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Green Light at the End of the Dock

 Green Light at the End of the Dock

In the 70’s “green” meant only its own
color, nights so black we looked more
dutifully at the stars and maybe, just

maybe, understood one another. Now
we hunger for what we feed upon:
shrimp boats, a pastel pink schooner

Cpt. Pete says stinks of Savannah
brothel, leopard-print sofa, heavy
velvet drapes. Hung in my father’s

engine room: an Injun foregrounded
on landlocked landscapes, framed in
gold as if gold enriched the subject

matter, never thinking he’d sail
the Inter-coastal Waterway south
to Florida, north to Maine in a trawler

hitched to an old man’s star. Here: land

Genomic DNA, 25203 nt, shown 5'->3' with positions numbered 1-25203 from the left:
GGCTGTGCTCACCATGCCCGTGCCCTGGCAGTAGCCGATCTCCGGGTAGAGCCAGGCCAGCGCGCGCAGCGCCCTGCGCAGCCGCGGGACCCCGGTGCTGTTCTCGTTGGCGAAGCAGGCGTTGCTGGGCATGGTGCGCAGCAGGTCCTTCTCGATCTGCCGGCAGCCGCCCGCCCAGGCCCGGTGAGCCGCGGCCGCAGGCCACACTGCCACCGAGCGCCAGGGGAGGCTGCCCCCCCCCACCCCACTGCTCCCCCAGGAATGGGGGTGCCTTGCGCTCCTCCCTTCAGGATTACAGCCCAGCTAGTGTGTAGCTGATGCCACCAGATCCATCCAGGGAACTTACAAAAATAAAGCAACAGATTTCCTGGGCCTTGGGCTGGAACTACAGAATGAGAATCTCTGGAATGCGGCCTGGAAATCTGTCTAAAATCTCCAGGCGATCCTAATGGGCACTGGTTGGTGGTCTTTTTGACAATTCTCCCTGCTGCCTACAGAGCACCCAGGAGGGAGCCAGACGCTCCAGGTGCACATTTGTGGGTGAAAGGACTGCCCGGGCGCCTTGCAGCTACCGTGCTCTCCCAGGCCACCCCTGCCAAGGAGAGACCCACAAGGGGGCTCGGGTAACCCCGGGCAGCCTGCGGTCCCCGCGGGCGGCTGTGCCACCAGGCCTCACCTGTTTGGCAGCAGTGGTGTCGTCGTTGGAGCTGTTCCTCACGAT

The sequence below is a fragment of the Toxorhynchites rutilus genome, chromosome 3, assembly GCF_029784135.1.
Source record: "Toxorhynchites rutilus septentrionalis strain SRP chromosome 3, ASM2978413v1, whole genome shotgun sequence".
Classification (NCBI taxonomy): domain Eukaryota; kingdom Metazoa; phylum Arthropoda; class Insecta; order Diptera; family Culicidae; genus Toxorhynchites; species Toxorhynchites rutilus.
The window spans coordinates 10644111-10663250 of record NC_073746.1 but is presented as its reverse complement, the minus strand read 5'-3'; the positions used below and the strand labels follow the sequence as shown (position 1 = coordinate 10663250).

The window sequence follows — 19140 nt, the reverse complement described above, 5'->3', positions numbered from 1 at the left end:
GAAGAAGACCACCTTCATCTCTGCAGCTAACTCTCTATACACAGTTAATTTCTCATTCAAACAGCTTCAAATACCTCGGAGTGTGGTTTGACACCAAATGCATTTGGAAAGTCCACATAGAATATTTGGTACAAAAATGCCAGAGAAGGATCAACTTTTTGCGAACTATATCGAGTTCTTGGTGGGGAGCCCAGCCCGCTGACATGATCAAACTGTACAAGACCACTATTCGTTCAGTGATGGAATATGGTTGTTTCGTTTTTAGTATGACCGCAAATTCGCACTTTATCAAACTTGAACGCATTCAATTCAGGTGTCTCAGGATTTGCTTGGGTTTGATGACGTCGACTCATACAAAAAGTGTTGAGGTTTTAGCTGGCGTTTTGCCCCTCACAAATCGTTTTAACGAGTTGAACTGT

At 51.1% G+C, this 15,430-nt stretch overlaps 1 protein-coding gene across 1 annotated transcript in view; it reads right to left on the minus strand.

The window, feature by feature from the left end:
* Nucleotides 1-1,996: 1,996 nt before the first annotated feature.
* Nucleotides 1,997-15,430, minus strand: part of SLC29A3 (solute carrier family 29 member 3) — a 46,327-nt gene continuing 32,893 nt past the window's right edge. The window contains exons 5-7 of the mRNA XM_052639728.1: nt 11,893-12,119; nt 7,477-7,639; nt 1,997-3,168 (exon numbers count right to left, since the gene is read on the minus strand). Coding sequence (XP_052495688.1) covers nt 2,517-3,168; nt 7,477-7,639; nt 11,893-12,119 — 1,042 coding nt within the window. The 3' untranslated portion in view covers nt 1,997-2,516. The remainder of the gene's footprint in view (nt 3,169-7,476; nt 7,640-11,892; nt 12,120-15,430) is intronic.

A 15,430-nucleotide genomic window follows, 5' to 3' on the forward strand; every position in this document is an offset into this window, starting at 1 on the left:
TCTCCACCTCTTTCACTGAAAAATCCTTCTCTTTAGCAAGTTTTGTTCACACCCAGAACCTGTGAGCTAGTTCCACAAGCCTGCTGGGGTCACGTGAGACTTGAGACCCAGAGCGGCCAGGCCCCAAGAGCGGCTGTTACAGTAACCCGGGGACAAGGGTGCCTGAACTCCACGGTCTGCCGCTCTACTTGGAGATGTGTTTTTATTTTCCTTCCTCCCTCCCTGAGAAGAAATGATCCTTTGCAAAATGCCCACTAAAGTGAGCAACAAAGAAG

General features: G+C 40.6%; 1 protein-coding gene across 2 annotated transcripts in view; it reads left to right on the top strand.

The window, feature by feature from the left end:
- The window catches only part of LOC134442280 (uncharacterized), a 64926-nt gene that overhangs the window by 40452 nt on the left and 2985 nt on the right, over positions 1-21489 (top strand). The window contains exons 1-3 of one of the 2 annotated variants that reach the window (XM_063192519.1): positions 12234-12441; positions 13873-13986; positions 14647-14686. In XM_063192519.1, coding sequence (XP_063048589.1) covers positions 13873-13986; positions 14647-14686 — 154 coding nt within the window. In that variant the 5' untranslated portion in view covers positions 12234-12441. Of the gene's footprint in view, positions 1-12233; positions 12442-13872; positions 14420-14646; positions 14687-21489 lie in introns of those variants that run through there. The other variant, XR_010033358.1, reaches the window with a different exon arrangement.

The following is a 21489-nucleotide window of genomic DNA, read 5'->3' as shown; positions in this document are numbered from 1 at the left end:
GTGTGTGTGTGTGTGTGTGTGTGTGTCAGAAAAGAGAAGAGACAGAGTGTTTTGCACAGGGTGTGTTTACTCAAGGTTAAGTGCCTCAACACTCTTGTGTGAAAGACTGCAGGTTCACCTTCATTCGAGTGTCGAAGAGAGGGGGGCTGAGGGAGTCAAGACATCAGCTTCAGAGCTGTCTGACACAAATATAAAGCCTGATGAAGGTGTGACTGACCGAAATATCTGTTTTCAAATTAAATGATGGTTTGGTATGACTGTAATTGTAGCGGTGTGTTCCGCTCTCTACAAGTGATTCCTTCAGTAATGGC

of the enemy, Redcoats, Yankees
camped on islands later home to oyster

canneries. And near this place Lowell’s
Colonel Shaw with his black men fell
into a POOF! of sand. Look how far

we’ve come! There’s a sushi place,
soft shell crab dipped in ponzu—no
need for nets and buckets: my brother’s

M.O. Capt. Pete, who sails big boats
and polishes them for folks, comes
to dinner in a white cable-knit sweater,

whispers about playing half-back
for Clemson (some school or other)
and his stint in Lebanon where from

his window he could look down
at the Golden Lamb. Once, General
Washington himself spent a night or two

and at dinner, it’s said, devoured
the most tender shank in history. It’s true.
Posted 11/15/09
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